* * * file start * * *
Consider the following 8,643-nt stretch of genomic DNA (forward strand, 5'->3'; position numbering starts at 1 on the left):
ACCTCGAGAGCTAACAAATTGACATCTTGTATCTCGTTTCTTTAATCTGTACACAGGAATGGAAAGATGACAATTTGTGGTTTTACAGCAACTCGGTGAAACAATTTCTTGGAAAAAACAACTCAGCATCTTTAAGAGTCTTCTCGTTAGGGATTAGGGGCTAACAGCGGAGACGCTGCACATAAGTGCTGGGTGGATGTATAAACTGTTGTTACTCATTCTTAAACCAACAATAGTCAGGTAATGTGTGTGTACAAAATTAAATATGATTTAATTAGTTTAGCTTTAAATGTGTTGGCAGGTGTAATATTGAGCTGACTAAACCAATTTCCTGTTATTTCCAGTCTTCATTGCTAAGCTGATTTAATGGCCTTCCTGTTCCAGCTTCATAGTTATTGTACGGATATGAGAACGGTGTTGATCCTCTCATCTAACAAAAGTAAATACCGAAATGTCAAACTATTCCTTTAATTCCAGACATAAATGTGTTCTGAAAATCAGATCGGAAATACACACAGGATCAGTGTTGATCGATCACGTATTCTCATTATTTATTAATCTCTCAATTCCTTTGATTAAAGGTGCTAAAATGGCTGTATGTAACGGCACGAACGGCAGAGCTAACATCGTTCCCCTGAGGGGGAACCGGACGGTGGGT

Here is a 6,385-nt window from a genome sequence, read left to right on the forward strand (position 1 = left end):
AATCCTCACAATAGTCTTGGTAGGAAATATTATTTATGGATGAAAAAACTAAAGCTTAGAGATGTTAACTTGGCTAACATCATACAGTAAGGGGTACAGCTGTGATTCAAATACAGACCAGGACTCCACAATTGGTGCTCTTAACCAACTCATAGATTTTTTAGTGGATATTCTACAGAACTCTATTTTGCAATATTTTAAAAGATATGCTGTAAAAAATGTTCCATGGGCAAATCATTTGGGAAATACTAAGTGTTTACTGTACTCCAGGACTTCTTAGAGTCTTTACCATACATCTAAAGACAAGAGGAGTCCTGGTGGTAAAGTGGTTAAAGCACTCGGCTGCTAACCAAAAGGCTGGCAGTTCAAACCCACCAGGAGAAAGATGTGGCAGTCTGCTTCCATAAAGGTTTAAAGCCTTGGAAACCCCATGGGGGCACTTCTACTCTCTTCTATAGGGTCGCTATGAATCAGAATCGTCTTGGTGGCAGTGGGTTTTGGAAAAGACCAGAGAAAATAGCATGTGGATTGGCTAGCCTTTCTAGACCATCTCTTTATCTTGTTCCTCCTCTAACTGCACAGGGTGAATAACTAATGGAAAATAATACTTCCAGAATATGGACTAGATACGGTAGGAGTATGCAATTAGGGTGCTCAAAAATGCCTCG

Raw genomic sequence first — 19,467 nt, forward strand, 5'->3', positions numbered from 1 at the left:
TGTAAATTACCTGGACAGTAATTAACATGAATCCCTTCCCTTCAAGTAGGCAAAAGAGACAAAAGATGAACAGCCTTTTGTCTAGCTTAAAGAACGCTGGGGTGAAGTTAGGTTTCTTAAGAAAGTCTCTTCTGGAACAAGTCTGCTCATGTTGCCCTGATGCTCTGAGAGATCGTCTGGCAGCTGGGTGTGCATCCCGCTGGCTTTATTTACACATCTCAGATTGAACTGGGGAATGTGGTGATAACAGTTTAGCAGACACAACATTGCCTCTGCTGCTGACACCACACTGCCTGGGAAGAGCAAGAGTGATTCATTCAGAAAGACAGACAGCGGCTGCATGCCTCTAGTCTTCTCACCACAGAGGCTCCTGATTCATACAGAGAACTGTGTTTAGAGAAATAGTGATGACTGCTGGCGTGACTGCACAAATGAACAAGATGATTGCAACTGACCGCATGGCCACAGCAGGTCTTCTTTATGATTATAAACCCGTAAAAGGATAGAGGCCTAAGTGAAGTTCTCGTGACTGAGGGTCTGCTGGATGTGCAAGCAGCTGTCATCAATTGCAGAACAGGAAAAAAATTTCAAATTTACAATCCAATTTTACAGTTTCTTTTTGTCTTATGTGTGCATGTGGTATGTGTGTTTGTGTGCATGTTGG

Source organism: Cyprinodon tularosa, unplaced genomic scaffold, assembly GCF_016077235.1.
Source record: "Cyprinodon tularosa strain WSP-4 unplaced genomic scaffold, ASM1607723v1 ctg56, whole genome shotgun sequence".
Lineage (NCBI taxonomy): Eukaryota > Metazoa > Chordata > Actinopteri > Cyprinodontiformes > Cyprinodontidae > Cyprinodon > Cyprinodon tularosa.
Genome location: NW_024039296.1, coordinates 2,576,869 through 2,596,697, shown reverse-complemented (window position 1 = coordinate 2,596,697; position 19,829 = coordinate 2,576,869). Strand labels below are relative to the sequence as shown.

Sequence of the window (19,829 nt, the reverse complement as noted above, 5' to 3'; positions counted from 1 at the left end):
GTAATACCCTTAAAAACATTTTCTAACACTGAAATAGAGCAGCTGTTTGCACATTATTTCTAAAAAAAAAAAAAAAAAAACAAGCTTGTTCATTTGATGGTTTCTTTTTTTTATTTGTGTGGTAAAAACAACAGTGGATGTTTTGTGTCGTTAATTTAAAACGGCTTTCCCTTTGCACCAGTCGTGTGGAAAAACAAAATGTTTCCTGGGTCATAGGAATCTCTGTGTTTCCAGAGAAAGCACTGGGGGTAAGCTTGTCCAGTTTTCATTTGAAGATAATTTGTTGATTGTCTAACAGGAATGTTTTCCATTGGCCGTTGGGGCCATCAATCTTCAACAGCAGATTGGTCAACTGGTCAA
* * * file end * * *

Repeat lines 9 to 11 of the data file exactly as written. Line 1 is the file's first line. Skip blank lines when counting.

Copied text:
Lineage (NCBI taxonomy): Eukaryota > Metazoa > Chordata > Actinopteri > Cyprinodontiformes > Cyprinodontidae > Cyprinodon > Cyprinodon tularosa.
Genome location: NW_024039296.1, coordinates 2,576,869 through 2,596,697, shown reverse-complemented (window position 1 = coordinate 2,596,697; position 19,829 = coordinate 2,576,869). Strand labels below are relative to the sequence as shown.

Sequence of the window (19,829 nt, the reverse complement as noted above, 5' to 3'; positions counted from 1 at the left end):